canadian home sales now expected to rise double the previous estimate
Concerns have been running high about the heat of Canada’s pandemic-fuelled housing market, and policymakers have stepped in.
The mortgage stress test was tightened. As of June 1, the qualifying rate rose to 5.25%, from 4.79%, reducing homebuyers’ buying power by about 4%. A national 1% tax on the value of vacant homes owned by non-residents is to start in January 2022.
HAVE THE POLICYMAKERS DONE ENOUGH?
Not according to some economists, who say policy makers’ “light touch” has only “prolonged the much-needed rebalancing of Canada’s housing market.”
RBC senior economist Robert Hogue argues in a report that none of the actions “address the thorny problem of low supply in a market hungry for new ownership options.”
In fact, some will only serve to stoke that demand, such as the First-Time Home Buyers Incentive in Toronto, Vancouver, and Victoria and broader eligibility for the GST rebate on new housing, he said.
“With meaningful relief of market tensions till several months off,” RBC expects sales to stay historically strong and prices to continue to rise. “A much-desired soft landing has been pushed into 2022,” said Hogue.
RBC now expects sales to climb 16% this year over last, a big increase from its January forecast of a 6.5% increase. It has also boosted its price forecast to a gain of 13% to $697,400 nationally from 8.4%.
B.C.’s surprise foreign buyer tax and Ontario’s Fair Housing Plan in 2016 and 2017 were major catalysts that helped rebalance the market, RBC says.
Without these, other factors will work on the market, but not quickly. A gradual rise in interest rates, stress test tightening, rising prices and a return to the office will cool demand “a few degrees” over time.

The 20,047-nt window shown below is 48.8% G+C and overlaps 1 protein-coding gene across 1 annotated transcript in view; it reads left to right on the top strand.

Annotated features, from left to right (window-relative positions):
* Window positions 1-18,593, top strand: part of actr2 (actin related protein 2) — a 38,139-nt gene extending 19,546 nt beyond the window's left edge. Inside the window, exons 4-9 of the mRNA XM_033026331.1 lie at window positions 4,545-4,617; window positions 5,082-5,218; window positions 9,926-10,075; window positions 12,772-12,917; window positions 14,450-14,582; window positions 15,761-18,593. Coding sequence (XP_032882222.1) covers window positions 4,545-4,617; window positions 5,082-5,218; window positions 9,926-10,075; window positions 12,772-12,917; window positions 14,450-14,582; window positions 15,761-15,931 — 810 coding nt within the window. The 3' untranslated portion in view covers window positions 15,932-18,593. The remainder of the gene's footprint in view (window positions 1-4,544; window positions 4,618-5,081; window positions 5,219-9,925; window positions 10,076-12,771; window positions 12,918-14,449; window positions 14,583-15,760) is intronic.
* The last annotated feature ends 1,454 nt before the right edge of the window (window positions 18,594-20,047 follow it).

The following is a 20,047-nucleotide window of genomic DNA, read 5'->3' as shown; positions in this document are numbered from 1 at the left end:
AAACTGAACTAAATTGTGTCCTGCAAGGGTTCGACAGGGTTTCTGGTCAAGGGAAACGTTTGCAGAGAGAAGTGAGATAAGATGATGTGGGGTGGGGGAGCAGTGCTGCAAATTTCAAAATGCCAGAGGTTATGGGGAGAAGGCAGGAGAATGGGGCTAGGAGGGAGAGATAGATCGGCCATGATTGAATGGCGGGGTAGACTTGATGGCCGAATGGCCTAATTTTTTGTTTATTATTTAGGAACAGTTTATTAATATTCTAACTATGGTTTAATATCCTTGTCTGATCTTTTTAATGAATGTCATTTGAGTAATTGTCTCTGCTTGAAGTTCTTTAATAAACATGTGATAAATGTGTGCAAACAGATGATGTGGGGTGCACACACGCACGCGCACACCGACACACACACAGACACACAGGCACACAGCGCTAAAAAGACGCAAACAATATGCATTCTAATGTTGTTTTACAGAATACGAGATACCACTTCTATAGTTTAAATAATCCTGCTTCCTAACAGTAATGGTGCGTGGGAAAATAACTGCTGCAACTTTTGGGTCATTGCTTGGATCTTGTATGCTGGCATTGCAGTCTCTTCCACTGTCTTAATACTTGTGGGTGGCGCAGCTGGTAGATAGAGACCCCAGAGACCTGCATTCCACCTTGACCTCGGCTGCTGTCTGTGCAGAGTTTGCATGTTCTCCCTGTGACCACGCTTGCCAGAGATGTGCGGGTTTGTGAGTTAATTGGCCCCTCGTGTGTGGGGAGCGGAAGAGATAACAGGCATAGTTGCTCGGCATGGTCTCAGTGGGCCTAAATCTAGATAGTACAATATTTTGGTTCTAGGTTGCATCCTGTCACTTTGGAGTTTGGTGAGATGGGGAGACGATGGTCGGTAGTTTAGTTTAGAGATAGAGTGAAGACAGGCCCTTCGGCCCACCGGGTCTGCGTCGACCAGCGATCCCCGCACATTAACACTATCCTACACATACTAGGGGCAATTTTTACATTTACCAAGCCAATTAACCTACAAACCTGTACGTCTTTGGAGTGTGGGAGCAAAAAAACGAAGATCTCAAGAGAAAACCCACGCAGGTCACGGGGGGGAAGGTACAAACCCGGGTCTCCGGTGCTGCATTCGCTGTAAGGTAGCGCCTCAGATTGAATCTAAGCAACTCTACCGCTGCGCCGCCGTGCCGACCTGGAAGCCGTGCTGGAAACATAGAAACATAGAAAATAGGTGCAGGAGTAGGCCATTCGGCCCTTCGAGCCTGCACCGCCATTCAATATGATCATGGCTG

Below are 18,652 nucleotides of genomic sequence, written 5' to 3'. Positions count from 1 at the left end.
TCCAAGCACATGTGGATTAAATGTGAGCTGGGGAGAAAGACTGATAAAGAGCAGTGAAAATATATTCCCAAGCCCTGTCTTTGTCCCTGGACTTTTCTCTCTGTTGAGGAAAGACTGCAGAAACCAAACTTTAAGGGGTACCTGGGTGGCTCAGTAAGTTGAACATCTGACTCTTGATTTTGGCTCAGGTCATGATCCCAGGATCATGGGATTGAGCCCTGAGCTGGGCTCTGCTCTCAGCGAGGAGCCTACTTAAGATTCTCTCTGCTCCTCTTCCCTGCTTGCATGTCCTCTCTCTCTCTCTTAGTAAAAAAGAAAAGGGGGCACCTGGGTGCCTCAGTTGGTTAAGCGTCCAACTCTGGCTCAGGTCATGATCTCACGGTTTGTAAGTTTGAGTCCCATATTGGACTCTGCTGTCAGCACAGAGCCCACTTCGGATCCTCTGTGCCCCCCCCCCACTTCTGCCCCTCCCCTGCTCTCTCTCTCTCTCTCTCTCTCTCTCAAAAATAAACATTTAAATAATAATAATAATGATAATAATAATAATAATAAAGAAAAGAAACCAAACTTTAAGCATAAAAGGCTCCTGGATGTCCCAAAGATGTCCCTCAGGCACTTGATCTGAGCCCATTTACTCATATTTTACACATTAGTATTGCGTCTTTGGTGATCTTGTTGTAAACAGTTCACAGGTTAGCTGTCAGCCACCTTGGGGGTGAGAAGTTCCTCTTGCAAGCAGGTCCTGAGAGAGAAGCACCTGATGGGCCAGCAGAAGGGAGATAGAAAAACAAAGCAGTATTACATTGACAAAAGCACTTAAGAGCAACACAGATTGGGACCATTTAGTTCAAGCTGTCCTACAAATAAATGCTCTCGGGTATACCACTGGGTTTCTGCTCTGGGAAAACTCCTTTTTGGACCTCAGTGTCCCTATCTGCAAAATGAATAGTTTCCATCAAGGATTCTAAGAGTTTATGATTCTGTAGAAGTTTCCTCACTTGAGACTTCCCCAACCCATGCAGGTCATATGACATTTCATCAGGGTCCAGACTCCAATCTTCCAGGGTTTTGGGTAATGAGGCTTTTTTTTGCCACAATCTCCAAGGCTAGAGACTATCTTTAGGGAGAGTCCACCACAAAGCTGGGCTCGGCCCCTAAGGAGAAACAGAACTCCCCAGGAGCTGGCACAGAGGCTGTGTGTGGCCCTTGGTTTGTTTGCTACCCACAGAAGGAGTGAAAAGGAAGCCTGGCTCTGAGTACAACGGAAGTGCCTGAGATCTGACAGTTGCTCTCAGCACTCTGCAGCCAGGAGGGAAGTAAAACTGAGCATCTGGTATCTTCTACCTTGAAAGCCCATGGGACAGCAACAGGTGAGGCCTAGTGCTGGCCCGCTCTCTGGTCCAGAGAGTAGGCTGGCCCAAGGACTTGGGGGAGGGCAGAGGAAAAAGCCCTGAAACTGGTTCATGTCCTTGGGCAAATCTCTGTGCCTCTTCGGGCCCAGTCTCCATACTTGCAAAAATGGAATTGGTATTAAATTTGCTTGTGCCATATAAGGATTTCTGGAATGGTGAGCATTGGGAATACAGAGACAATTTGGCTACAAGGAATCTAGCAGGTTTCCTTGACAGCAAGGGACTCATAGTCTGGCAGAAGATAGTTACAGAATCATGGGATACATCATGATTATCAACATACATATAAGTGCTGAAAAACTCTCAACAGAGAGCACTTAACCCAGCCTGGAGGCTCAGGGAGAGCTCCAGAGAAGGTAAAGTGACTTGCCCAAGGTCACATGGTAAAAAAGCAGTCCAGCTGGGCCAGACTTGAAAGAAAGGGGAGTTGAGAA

One thing the federal government did not do was prod municipalities to improve the speed or burden of the housing project approval process or tackle planning and zoning issues that would increase supply.
“Slow approvals, and zoning and other regulatory obstacles have been at the core of Canada’s escalating prices over the past 10-15 years,” said Hogue.
RBC expects sales to continue to moderate this year and into 2022, with an annual 21% drop next year to 505,300 units. That sounds like a lot but Hogue says that’s still a solid level historically. In 2022, the economists see a price gain of 3.3%.
The soft landing is good news for homeowners, who will hang onto a huge price appreciation, but not such good news for first-time buyers.
Affordability will continue to worsen. RBC says that the price gains during the pandemic have seen mortgage payments for a standard house in Canada ($724,000) rise from $330 to $2,500 a month. If prices rise as much as RBC thinks they will over the next 12 months it will add another $150 to that monthly payment.
“Clearly, future buyers will face more intense affordability pressure across many parts of the country. Homeownership will become a more distant dream for an increasing number of Canadians. And a heavier debt load will come to those who will realize it,” Hogue said.
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